Potential Pitfalls of Self-Assessments
Most employees will stay within or close to their comfort zones. They’ll use self-assessments to justify their conduct rather than change their behaviors. That’s understandable, because the thought of change can generate fear, anxiety, and insecurities—feelings that are uncomfortable. So, out of self-protection, people will stick with the status quo. They won’t change because their self-perception is skewed.
Self-perceptions can mislead managers, too, biasing them into giving higher scores if an employee has a higher self-perception than the current reality.
Comparing Self- with Peer-Assessments
In a 360 review process, peers evaluate each others’ performance. Throw a self-assessment into the mix, and you have a recipe that could separate rather than mix. Why? Rarely are self-assessments inline with the results peer evaluations. That differential—that gap—is one that the employee may subconsciously try to close because they want to be perceived as they perceive themselves.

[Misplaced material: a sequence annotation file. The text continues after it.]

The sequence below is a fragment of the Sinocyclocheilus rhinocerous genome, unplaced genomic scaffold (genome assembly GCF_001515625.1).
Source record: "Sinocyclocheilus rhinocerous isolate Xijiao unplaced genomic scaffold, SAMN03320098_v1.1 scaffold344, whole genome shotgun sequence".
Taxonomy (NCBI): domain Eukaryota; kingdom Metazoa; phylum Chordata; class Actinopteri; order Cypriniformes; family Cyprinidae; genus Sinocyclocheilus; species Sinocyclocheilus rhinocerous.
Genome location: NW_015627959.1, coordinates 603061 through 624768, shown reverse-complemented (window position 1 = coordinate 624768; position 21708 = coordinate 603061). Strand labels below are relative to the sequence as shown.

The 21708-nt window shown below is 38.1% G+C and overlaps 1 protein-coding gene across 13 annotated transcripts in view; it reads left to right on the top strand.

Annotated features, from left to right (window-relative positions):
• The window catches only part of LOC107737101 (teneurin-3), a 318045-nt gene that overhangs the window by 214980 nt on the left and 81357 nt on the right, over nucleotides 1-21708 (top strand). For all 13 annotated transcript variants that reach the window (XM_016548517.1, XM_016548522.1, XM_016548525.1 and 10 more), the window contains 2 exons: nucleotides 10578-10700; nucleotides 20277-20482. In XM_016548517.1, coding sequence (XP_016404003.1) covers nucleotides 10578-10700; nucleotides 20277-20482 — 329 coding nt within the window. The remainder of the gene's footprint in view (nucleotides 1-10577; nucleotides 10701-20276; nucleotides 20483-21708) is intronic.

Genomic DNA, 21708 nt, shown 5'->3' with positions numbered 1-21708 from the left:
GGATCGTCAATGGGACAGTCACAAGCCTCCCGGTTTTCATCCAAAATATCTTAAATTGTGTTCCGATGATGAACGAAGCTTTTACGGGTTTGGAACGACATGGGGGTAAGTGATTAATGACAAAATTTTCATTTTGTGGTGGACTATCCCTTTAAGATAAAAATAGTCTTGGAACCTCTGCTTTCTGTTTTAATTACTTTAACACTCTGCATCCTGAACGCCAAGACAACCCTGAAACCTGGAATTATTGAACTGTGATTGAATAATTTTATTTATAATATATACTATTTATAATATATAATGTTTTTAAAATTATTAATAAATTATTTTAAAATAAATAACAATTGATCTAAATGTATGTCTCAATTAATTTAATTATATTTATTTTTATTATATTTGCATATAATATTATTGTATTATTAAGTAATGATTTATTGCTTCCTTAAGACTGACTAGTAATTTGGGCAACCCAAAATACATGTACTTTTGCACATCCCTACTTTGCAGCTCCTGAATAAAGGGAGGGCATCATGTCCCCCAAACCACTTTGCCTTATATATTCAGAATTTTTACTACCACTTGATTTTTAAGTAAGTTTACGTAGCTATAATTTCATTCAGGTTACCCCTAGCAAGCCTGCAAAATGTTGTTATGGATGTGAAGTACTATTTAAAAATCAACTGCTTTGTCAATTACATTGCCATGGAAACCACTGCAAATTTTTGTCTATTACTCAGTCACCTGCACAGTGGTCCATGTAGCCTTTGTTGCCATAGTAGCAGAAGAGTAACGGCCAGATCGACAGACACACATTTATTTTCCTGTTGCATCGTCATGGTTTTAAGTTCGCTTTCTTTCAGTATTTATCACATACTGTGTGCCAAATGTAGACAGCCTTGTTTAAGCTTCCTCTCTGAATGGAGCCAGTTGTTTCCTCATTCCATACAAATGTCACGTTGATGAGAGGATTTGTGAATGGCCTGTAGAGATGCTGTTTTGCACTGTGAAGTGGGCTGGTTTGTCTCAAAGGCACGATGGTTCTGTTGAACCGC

One Page Talent Management further identifies these problems with self-assessments. They:
- Can wound an employee’s self-esteem, possibly causing them to further resist change
- Can lead the employee and manager to change the “wrong” behaviors—those that may need attention but that will have little impact on performance
- Focus on what was or is rather than what will be in the future.
Here’s What Managers Should Do
In addition to incorporating self-assessments into 360 reviews, which alone can potentially present a situation where a manager may try to avoid conflict that results from perception gaps, make sure managers can truly help an employee understand their performance based on others’ experiences and observations. The review should focus on the peer and manager’s feedback, and the employee can then use self-assessment as a benchmark and reality check about their development gaps.